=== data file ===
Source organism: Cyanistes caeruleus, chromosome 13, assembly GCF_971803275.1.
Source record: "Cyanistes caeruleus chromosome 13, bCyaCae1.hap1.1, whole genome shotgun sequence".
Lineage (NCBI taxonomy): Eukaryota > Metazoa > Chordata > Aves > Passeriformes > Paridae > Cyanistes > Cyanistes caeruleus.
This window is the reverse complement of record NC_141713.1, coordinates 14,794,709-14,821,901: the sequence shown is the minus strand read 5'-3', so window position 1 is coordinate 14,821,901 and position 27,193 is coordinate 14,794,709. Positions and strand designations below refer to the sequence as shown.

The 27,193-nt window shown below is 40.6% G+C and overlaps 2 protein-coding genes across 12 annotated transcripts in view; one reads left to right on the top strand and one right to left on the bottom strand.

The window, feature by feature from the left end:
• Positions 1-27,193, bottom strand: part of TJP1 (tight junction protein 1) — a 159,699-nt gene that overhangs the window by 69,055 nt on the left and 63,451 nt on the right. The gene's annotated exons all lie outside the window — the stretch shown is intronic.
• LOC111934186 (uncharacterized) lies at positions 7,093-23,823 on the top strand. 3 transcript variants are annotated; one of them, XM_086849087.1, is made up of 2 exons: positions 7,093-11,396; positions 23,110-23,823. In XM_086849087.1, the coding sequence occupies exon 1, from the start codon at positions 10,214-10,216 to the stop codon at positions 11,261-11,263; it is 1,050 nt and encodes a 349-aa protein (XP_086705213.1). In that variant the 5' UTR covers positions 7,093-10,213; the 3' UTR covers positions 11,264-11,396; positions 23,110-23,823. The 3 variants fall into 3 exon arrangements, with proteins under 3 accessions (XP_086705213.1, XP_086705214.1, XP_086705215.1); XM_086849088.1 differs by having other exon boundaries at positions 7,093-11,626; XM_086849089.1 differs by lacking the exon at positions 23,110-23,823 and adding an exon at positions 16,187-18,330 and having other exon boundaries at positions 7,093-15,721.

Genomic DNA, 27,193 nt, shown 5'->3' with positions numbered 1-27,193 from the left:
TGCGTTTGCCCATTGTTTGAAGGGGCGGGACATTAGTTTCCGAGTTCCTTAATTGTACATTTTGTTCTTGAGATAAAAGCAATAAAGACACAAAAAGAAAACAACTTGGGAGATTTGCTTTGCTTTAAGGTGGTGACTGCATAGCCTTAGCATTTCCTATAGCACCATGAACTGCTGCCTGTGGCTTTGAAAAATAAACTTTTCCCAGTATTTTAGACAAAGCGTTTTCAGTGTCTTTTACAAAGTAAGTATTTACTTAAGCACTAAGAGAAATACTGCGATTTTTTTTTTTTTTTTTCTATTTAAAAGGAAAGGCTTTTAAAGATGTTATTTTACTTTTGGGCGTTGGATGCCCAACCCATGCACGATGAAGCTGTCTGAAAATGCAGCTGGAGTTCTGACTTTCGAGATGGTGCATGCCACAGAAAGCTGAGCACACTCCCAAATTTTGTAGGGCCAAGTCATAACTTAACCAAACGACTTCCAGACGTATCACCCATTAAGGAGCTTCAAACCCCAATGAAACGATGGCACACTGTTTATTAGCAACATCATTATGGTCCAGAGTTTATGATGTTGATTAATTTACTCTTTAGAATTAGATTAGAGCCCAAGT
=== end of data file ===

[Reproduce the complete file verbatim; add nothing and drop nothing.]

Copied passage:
Source organism: Cyanistes caeruleus, chromosome 13, assembly GCF_971803275.1.
Source record: "Cyanistes caeruleus chromosome 13, bCyaCae1.hap1.1, whole genome shotgun sequence".
Lineage (NCBI taxonomy): Eukaryota > Metazoa > Chordata > Aves > Passeriformes > Paridae > Cyanistes > Cyanistes caeruleus.
This window is the reverse complement of record NC_141713.1, coordinates 14,794,709-14,821,901: the sequence shown is the minus strand read 5'-3', so window position 1 is coordinate 14,821,901 and position 27,193 is coordinate 14,794,709. Positions and strand designations below refer to the sequence as shown.

The 27,193-nt window shown below is 40.6% G+C and overlaps 2 protein-coding genes across 12 annotated transcripts in view; one reads left to right on the top strand and one right to left on the bottom strand.

The window, feature by feature from the left end:
• Positions 1-27,193, bottom strand: part of TJP1 (tight junction protein 1) — a 159,699-nt gene that overhangs the window by 69,055 nt on the left and 63,451 nt on the right. The gene's annotated exons all lie outside the window — the stretch shown is intronic.
• LOC111934186 (uncharacterized) lies at positions 7,093-23,823 on the top strand. 3 transcript variants are annotated; one of them, XM_086849087.1, is made up of 2 exons: positions 7,093-11,396; positions 23,110-23,823. In XM_086849087.1, the coding sequence occupies exon 1, from the start codon at positions 10,214-10,216 to the stop codon at positions 11,261-11,263; it is 1,050 nt and encodes a 349-aa protein (XP_086705213.1). In that variant the 5' UTR covers positions 7,093-10,213; the 3' UTR covers positions 11,264-11,396; positions 23,110-23,823. The 3 variants fall into 3 exon arrangements, with proteins under 3 accessions (XP_086705213.1, XP_086705214.1, XP_086705215.1); XM_086849088.1 differs by having other exon boundaries at positions 7,093-11,626; XM_086849089.1 differs by lacking the exon at positions 23,110-23,823 and adding an exon at positions 16,187-18,330 and having other exon boundaries at positions 7,093-15,721.

Genomic DNA, 27,193 nt, shown 5'->3' with positions numbered 1-27,193 from the left:
TGCGTTTGCCCATTGTTTGAAGGGGCGGGACATTAGTTTCCGAGTTCCTTAATTGTACATTTTGTTCTTGAGATAAAAGCAATAAAGACACAAAAAGAAAACAACTTGGGAGATTTGCTTTGCTTTAAGGTGGTGACTGCATAGCCTTAGCATTTCCTATAGCACCATGAACTGCTGCCTGTGGCTTTGAAAAATAAACTTTTCCCAGTATTTTAGACAAAGCGTTTTCAGTGTCTTTTACAAAGTAAGTATTTACTTAAGCACTAAGAGAAATACTGCGATTTTTTTTTTTTTTTTTCTATTTAAAAGGAAAGGCTTTTAAAGATGTTATTTTACTTTTGGGCGTTGGATGCCCAACCCATGCACGATGAAGCTGTCTGAAAATGCAGCTGGAGTTCTGACTTTCGAGATGGTGCATGCCACAGAAAGCTGAGCACACTCCCAAATTTTGTAGGGCCAAGTCATAACTTAACCAAACGACTTCCAGACGTATCACCCATTAAGGAGCTTCAAACCCCAATGAAACGATGGCACACTGTTTATTAGCAACATCATTATGGTCCAGAGTTTATGATGTTGATTAATTTACTCTTTAGAATTAGATTAGAGCCCAAGT